CASSELTON, N.D. — A mile-long train carrying crude oil derailed just a mile before it would have cut through the heart of a small North Dakota town, shaking residents with a series of explosions that sent flame and black smoke skyward. No one was hurt, but officials were evacuating as many as 300 people as a precaution.
The mile-long BNSF Railway Co. train left the tracks about 2:30 p.m. Monday, and as many as 10 cars caught fire. They were still burning four hours later as darkness fell, and authorities said they would be allowed to burn out.
Cass County Sheriff’s Sgt. Tara Morris said the evacuation of a section of the town Casselton was a precaution in case of a wind shift. A thick smoke plume from the burning cars was largely staying to the southeast of town. Casselton has about 2,400 residents and is about 25 miles west of Fargo.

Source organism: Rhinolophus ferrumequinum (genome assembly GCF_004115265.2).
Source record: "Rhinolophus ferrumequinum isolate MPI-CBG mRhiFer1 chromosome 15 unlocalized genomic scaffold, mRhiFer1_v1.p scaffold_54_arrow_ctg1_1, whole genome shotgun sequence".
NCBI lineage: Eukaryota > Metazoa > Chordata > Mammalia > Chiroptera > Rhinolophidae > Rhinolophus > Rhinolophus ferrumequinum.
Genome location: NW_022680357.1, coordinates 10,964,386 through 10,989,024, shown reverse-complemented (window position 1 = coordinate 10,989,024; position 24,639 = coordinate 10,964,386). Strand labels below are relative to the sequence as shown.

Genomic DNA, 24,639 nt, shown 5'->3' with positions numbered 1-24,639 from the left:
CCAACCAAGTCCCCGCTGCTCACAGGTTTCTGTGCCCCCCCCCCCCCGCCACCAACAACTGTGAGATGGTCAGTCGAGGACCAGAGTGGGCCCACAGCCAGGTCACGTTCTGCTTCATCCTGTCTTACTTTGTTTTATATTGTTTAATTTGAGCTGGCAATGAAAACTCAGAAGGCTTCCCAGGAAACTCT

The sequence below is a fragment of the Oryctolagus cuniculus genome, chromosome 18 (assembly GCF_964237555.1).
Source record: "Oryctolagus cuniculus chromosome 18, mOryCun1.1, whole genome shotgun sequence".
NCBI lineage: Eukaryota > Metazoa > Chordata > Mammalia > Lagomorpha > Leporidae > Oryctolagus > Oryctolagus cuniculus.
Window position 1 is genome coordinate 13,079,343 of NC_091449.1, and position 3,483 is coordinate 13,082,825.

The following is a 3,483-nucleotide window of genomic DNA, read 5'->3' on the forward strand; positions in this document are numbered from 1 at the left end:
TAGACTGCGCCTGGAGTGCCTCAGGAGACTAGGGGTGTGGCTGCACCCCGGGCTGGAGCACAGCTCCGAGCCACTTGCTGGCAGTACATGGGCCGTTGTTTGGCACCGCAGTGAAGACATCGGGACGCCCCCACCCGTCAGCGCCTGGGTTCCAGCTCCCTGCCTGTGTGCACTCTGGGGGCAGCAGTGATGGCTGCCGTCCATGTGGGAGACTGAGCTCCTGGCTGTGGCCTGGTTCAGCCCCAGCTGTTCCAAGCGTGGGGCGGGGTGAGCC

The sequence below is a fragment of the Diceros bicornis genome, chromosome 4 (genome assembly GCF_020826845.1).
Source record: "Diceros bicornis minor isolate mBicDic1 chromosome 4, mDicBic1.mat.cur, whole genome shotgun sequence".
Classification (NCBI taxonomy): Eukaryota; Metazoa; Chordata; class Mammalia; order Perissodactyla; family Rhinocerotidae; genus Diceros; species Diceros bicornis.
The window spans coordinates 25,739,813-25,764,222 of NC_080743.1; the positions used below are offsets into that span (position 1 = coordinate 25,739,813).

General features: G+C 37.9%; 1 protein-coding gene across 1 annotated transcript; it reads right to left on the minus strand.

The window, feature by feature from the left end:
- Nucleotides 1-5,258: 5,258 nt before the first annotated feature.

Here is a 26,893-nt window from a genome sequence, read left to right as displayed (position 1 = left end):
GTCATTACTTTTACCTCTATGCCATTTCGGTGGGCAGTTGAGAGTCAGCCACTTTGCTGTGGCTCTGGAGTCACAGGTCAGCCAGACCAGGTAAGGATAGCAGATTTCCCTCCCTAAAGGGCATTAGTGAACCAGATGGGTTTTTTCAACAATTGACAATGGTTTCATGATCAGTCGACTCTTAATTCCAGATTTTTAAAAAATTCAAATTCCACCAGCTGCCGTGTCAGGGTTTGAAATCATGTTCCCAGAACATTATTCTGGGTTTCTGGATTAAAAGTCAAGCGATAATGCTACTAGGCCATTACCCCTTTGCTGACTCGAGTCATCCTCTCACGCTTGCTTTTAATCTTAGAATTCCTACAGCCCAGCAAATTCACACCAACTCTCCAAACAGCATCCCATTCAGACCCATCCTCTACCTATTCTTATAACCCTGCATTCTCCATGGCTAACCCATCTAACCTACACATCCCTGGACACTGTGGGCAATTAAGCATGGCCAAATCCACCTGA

Authorities hadn’t yet been able to untangle exactly how the derailment happened, but a second train carrying grain was involved. BNSF spokeswoman Amy McBeth said the train carrying grain derailed first, then knocked several cars of the oil train off adjoining tracks.
Ryan Toop, who lives about a half-mile away, said he heard explosions and drove as close as about two city blocks to the fire, which erupted on a day when temperatures were below zero.
“I rolled down the window, and you could literally keep your hands warm,” Toop said.
The derailment happened amid increased concerns about the United States’ increased reliance on rail to carry crude oil. Fears of catastrophic derailments were particularly stoked after last summer’s crash in Canada of a train carrying crude oil from North Dakota’s Bakken oil patch. Forty-seven people died in the ensuing fire.